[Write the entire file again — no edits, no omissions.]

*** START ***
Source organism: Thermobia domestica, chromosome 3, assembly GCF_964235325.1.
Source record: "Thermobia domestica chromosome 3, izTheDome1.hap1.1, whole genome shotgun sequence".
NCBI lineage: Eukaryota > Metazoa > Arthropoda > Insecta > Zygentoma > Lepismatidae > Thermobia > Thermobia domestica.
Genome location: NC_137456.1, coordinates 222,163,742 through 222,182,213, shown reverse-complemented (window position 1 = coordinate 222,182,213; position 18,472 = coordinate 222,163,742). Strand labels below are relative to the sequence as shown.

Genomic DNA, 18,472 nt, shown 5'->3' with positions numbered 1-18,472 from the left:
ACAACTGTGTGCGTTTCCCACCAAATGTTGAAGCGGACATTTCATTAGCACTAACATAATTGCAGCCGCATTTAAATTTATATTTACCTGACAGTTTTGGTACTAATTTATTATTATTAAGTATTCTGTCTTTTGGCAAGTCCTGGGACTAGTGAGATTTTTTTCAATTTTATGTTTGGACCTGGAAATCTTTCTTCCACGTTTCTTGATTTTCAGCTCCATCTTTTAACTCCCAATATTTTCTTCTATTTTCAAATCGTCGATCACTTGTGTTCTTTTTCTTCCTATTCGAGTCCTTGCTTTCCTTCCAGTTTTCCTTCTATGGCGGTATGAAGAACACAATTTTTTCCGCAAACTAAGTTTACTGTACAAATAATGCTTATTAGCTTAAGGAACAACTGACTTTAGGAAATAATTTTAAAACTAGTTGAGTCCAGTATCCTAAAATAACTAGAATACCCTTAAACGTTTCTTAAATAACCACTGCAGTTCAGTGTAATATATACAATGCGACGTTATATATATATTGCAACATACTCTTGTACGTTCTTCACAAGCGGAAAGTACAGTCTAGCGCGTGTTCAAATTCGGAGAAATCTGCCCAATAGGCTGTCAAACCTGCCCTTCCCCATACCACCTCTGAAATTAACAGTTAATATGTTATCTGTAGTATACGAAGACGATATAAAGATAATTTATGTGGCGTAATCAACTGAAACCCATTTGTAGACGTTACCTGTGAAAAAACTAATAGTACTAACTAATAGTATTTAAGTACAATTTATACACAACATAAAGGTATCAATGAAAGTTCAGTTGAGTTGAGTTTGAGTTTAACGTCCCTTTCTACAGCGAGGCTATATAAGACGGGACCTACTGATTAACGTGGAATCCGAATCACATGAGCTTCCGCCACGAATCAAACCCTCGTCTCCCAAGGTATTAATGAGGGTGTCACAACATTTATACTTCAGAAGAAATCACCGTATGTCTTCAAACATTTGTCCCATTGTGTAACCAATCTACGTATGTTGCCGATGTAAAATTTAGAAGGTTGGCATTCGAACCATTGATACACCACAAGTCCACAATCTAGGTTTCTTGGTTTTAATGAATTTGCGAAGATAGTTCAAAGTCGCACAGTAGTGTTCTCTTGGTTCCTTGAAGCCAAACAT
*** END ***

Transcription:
Source organism: Thermobia domestica, chromosome 3, assembly GCF_964235325.1.
Source record: "Thermobia domestica chromosome 3, izTheDome1.hap1.1, whole genome shotgun sequence".
NCBI lineage: Eukaryota > Metazoa > Arthropoda > Insecta > Zygentoma > Lepismatidae > Thermobia > Thermobia domestica.
Genome location: NC_137456.1, coordinates 222,163,742 through 222,182,213, shown reverse-complemented (window position 1 = coordinate 222,182,213; position 18,472 = coordinate 222,163,742). Strand labels below are relative to the sequence as shown.

Genomic DNA, 18,472 nt, shown 5'->3' with positions numbered 1-18,472 from the left:
ACAACTGTGTGCGTTTCCCACCAAATGTTGAAGCGGACATTTCATTAGCACTAACATAATTGCAGCCGCATTTAAATTTATATTTACCTGACAGTTTTGGTACTAATTTATTATTATTAAGTATTCTGTCTTTTGGCAAGTCCTGGGACTAGTGAGATTTTTTTCAATTTTATGTTTGGACCTGGAAATCTTTCTTCCACGTTTCTTGATTTTCAGCTCCATCTTTTAACTCCCAATATTTTCTTCTATTTTCAAATCGTCGATCACTTGTGTTCTTTTTCTTCCTATTCGAGTCCTTGCTTTCCTTCCAGTTTTCCTTCTATGGCGGTATGAAGAACACAATTTTTTCCGCAAACTAAGTTTACTGTACAAATAATGCTTATTAGCTTAAGGAACAACTGACTTTAGGAAATAATTTTAAAACTAGTTGAGTCCAGTATCCTAAAATAACTAGAATACCCTTAAACGTTTCTTAAATAACCACTGCAGTTCAGTGTAATATATACAATGCGACGTTATATATATATTGCAACATACTCTTGTACGTTCTTCACAAGCGGAAAGTACAGTCTAGCGCGTGTTCAAATTCGGAGAAATCTGCCCAATAGGCTGTCAAACCTGCCCTTCCCCATACCACCTCTGAAATTAACAGTTAATATGTTATCTGTAGTATACGAAGACGATATAAAGATAATTTATGTGGCGTAATCAACTGAAACCCATTTGTAGACGTTACCTGTGAAAAAACTAATAGTACTAACTAATAGTATTTAAGTACAATTTATACACAACATAAAGGTATCAATGAAAGTTCAGTTGAGTTGAGTTTGAGTTTAACGTCCCTTTCTACAGCGAGGCTATATAAGACGGGACCTACTGATTAACGTGGAATCCGAATCACATGAGCTTCCGCCACGAATCAAACCCTCGTCTCCCAAGGTATTAATGAGGGTGTCACAACATTTATACTTCAGAAGAAATCACCGTATGTCTTCAAACATTTGTCCCATTGTGTAACCAATCTACGTATGTTGCCGATGTAAAATTTAGAAGGTTGGCATTCGAACCATTGATACACCACAAGTCCACAATCTAGGTTTCTTGGTTTTAATGAATTTGCGAAGATAGTTCAAAGTCGCACAGTAGTGTTCTCTTGGTTCCTTGAAGCCAAACAT